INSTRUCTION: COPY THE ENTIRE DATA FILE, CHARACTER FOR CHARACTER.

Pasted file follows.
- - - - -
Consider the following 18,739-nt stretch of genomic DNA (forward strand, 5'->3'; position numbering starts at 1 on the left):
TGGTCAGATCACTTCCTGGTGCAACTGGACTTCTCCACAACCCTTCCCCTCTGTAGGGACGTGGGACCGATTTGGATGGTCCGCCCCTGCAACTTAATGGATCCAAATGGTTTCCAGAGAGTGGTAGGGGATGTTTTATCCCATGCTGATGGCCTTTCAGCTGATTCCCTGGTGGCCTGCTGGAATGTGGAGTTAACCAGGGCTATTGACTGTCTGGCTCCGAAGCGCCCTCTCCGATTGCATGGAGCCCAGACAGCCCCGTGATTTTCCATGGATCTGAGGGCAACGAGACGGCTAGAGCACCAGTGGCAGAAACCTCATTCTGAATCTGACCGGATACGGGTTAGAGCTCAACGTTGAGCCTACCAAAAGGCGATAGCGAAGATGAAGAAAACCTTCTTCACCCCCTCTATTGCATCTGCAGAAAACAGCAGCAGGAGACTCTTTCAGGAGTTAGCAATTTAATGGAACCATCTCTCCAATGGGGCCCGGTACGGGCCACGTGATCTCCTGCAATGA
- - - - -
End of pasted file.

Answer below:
Consider the following 18,739-nt stretch of genomic DNA (forward strand, 5'->3'; position numbering starts at 1 on the left):
TGGTCAGATCACTTCCTGGTGCAACTGGACTTCTCCACAACCCTTCCCCTCTGTAGGGACGTGGGACCGATTTGGATGGTCCGCCCCTGCAACTTAATGGATCCAAATGGTTTCCAGAGAGTGGTAGGGGATGTTTTATCCCATGCTGATGGCCTTTCAGCTGATTCCCTGGTGGCCTGCTGGAATGTGGAGTTAACCAGGGCTATTGACTGTCTGGCTCCGAAGCGCCCTCTCCGATTGCATGGAGCCCAGACAGCCCCGTGATTTTCCATGGATCTGAGGGCAACGAGACGGCTAGAGCACCAGTGGCAGAAACCTCATTCTGAATCTGACCGGATACGGGTTAGAGCTCAACGTTGAGCCTACCAAAAGGCGATAGCGAAGATGAAGAAAACCTTCTTCACCCCCTCTATTGCATCTGCAGAAAACAGCAGCAGGAGACTCTTTCAGGAGTTAGCAATTTAATGGAACCATCTCTCCAATGGGGCCCGGTACGGGCCACGTGATCTCCTGCAATGA